"Wine tourism",
            "Cultural tourism"
        ]
    }
    
  • schema.org Action objects can accept custom properties, suffixed with -input or -output - read the schema.org documentation page about actions
  • every property value (even the ones documented as an object) can be a replaced with a URL
  • every property can have multiple values. For example, a CreativeWork can have one or more author:
    {
        "@context": "https://schema.org",
        "@type": "Book",
        "name": "Some book title",
        "author": [
            {
                "@type": "Organization",
                "name": "Some company name"
            },
            {
                "@type": "Person",
                "name": "John Doe"
            }
        ]
    }
    
  • every property object can be replaced with Role objects that allow to type the relation. For example, if you want to explain that someone is a CEO of a company, you can replace the member property, which should be an object of the class Person, with an OrganizationRole object:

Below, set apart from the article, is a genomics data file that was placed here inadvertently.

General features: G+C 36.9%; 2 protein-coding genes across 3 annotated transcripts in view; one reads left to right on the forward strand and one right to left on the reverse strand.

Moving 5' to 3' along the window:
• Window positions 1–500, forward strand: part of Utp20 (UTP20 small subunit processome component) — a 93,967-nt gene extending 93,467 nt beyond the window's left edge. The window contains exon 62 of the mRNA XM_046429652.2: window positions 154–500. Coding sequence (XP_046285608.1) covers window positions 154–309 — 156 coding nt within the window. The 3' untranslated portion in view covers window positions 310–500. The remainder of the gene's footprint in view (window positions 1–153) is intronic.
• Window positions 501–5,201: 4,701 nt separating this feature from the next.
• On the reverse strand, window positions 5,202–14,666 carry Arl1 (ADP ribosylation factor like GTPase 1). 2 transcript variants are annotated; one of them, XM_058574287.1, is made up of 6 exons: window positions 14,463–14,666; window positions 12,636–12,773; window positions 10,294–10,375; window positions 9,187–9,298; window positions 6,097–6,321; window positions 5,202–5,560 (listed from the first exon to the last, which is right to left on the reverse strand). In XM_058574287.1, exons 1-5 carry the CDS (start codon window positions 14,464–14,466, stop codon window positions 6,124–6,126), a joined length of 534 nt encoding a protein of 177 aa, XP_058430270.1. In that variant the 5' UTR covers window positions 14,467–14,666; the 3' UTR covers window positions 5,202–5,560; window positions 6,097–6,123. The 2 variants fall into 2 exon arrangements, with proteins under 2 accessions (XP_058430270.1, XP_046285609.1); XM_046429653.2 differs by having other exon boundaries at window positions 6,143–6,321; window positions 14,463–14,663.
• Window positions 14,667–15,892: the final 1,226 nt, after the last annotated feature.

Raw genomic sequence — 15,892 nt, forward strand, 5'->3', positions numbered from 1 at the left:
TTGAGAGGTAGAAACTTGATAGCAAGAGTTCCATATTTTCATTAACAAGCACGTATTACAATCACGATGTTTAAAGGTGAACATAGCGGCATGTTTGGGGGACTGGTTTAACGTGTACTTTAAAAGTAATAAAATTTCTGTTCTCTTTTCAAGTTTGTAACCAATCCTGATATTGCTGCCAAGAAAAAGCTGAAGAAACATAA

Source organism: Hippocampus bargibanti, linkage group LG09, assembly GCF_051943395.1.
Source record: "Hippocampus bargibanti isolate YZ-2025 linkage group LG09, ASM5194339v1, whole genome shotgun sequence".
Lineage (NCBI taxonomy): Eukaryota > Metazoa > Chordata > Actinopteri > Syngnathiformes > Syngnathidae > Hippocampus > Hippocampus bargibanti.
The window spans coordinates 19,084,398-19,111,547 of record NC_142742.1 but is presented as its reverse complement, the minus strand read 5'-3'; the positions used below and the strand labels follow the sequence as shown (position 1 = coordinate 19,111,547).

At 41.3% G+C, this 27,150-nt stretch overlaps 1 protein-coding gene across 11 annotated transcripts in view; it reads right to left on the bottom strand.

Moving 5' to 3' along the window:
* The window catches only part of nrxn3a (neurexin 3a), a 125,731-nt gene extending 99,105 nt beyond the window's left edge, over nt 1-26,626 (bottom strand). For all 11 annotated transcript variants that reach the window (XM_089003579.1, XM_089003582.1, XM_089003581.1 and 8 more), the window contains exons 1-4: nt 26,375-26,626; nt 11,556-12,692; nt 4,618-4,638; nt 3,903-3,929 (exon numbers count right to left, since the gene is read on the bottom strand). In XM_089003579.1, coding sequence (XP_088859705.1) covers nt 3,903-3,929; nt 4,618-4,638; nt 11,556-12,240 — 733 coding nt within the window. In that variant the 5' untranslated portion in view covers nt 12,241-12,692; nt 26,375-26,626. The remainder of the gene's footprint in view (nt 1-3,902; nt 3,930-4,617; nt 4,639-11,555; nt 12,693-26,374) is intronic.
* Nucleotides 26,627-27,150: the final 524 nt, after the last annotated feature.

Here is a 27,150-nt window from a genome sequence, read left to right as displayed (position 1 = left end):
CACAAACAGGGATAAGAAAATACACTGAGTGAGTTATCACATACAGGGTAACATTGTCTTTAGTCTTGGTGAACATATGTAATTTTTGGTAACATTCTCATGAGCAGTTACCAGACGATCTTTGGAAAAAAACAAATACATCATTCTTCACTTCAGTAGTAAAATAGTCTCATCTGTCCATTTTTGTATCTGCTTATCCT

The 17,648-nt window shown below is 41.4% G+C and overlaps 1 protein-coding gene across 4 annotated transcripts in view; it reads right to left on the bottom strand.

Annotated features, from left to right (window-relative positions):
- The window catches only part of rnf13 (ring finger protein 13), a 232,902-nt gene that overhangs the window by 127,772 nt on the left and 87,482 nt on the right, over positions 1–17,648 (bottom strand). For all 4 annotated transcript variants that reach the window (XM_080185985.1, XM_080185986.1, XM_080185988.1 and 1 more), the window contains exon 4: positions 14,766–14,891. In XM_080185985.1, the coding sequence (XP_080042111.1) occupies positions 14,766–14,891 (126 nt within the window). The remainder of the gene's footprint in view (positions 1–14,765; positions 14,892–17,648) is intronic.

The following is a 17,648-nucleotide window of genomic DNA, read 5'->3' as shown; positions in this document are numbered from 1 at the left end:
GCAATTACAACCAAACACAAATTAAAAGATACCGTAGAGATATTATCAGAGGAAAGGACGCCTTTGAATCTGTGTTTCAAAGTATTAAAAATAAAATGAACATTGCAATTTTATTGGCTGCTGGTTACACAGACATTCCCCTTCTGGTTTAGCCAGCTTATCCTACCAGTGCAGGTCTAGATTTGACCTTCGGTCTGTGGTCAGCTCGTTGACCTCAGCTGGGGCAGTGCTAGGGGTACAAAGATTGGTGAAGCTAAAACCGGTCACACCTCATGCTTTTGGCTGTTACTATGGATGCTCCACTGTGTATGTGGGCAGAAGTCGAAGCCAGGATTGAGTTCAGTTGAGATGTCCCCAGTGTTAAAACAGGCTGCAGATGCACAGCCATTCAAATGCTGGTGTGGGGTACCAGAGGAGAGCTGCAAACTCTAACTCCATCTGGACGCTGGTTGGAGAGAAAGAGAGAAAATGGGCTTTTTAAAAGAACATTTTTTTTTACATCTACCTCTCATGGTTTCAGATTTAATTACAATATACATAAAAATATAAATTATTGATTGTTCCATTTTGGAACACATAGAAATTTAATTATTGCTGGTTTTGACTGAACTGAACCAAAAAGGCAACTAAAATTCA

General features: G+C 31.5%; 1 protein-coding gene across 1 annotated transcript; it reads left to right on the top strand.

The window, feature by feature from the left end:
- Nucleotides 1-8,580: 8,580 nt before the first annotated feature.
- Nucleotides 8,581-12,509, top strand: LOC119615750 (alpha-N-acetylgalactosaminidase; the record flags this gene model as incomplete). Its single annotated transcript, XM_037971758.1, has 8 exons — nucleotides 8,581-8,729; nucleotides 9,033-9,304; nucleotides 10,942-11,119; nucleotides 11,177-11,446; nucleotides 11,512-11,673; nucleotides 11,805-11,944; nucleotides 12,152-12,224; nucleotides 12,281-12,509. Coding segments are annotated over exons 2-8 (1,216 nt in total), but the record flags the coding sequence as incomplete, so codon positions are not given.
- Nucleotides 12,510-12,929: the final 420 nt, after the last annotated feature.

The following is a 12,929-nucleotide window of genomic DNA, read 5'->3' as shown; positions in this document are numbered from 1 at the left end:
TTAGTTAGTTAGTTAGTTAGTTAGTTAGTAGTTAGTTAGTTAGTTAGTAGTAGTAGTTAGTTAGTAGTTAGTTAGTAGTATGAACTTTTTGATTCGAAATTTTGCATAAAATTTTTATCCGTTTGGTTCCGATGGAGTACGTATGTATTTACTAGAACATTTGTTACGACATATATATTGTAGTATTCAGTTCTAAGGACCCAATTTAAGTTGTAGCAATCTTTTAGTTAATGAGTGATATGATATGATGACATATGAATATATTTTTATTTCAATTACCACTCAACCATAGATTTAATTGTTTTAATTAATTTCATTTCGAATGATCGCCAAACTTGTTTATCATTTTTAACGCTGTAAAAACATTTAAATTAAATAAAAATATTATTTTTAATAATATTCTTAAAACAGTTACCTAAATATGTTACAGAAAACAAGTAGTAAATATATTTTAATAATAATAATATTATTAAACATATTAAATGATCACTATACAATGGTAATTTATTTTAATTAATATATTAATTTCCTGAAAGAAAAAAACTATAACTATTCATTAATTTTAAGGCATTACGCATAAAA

{
        "@context": "https://schema.org",
        "@type": "Organization",
        "name": "Tesla",
        "url": "https://www.tesla.com",
        "member": {
            "@type": "OrganizationRole",
            "member": {
                "@type": "Person",
                "name": "Elon Musk"
            },
            "roleName": "CEO",
            "startDate": "2008"
        }
    }
    
  • most of the examples displayed on schema.org are wrong When writing these lines, many examples provided by schema.org in the definition of the vocabulary are wrong (they do not respect the parameters case, their type, some extra parameters are misspelled, etc.). Or, what is not a real issue, these examples do not comply with Google requirements (and we forgive them, Google does not respect his own structured data guidelines either).

If you believe some major information misses in this page, please contact us!